Fig. 5
figure5

Regulation of various polystyrene nanoparticles on macrophage function. ad Typical cytokine expression in RAW264.7 cells, and M1 and M2 macrophages. e, f Change in expression of CD86 on RAW264.7 cells (e) and M2 macrophages (f) after treatment with various nanoparticles. Data are presented as the mean ± SD (n = 3), * Indicates p < 0.05, vs. untreated. COOH-PS: carboxyl-functionalized polystyrene; DEX-PS: dextran-functionalized polystyrene; iNOS: inducible nitric oxide synthase; PS: polystyrene; TGF-β: transforming growth factor beta; TNF-α: tumor necrosis factor alpha

In vivo effect of DEX-PS on M1 and M2 macrophage subtype-related diseases

Acute peritonitis is a highly lethal M1 macrophage-related disease. A zymosan-induced acute peritonitis model and acetic acid-induced acute peritonitis model were both employed to evaluate the effects of DEX-PS on these inflammatory macrophage-related diseases. In mice with zymosan-induced acute peritonitis, the degree of peritoneal inflammation was obviously enhanced by DEX-PS, as indicated by significant upregulation of TNF-α and IL-1β in the peritoneal cavity (Fig. 6a, b). As a result, the survival rate of DEX-PS-treated mice was lower than the other groups (Fig. 6c), and they had the shortest average survival time of all groups (Additional file 1: Figure S14); in contrast, neither PS or COOH-PS influenced the survival time of mice (Fig. 6c, Additional file 1: Figure S14). Similar results were observed in the acute peritonitis model induced by acetic acid, whereby DEX-PS significantly increased TNF-α and IL-1β expression in extracted abdominal dropsy (Fig. 6d), and hence speeded the death of mice (Fig. 6e). These results confirmed that DEX-PS could significantly aggravate local inflammation by regulating macrophages, which occurred because of non-specific transport by monocytes in vivo. Therefore, when dextran is employed for targeting therapy (e.g. for tumors), the potential pro-inflammatory effect of dextran-coated NPs in inflammation-related complications should be a top concern in addition to focusing on its targeting efficiency.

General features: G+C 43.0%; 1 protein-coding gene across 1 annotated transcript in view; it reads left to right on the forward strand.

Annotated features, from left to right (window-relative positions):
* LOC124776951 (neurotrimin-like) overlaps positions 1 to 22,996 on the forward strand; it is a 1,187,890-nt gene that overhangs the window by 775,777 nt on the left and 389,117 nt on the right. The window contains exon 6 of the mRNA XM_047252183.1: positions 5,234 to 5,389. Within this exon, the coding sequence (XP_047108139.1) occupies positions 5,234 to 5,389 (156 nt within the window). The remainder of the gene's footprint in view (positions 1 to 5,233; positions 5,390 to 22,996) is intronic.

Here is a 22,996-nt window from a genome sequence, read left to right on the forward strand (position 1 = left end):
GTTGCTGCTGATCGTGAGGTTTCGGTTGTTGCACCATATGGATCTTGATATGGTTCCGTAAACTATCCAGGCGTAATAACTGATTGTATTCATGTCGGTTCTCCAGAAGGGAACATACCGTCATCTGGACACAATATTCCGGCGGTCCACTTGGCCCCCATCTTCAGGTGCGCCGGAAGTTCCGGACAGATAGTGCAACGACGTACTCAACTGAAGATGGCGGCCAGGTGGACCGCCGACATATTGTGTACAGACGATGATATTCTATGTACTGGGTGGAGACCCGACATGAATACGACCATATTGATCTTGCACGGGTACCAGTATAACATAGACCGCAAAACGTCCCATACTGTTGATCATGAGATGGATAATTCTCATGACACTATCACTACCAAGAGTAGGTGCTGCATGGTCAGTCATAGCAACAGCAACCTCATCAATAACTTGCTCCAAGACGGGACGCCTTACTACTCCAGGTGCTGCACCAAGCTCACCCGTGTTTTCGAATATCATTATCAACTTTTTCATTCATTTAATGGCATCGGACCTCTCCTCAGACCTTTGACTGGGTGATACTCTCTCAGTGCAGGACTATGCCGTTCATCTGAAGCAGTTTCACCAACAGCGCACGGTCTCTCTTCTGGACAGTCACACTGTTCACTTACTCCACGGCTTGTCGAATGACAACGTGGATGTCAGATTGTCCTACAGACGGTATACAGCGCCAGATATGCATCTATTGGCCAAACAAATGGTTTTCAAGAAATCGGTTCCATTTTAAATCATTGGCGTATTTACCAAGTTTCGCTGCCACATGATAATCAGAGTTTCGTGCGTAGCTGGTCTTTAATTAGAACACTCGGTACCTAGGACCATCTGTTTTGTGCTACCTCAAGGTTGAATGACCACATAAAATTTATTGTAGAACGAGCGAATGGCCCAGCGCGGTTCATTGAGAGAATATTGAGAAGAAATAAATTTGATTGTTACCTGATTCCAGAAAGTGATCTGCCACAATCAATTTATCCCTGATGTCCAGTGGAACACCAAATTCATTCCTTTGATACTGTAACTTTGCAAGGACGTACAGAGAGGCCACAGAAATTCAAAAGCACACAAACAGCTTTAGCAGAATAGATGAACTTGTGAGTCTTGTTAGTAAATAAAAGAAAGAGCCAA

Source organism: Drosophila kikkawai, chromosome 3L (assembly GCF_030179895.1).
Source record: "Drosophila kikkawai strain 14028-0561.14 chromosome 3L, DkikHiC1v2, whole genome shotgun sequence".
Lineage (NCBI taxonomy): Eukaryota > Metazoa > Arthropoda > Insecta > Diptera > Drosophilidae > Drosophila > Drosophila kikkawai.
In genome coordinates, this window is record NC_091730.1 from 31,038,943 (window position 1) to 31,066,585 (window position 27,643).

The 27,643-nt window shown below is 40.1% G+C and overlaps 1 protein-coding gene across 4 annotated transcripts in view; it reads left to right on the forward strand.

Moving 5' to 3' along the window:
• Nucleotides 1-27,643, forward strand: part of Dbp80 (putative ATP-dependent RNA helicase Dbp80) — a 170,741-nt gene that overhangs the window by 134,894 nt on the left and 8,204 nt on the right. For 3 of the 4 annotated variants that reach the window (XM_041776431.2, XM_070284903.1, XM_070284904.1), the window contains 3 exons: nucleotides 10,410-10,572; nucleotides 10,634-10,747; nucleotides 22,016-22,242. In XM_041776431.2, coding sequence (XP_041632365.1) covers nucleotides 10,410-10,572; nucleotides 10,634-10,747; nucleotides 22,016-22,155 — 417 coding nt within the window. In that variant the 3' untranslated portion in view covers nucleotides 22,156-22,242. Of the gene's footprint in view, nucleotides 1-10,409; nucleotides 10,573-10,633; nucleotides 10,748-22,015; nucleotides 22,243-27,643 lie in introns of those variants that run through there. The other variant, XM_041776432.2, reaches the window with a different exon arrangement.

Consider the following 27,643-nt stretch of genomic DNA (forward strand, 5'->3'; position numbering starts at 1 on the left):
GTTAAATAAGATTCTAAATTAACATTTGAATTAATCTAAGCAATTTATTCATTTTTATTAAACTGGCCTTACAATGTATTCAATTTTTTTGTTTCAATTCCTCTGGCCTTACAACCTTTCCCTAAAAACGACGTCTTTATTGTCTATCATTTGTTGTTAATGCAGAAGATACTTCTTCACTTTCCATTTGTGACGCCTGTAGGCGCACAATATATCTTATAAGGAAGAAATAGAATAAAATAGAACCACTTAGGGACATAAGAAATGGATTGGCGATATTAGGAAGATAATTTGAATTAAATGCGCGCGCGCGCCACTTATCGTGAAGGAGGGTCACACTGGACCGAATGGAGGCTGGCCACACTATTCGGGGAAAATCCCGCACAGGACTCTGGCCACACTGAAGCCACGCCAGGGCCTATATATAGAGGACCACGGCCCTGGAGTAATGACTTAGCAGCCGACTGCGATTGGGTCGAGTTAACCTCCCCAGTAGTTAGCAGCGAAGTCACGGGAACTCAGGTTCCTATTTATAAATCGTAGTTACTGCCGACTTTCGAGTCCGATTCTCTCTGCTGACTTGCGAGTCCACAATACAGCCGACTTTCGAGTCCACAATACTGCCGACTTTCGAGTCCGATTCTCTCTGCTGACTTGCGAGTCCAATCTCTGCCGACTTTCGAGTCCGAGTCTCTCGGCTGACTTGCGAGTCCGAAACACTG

Fig. 6
figure6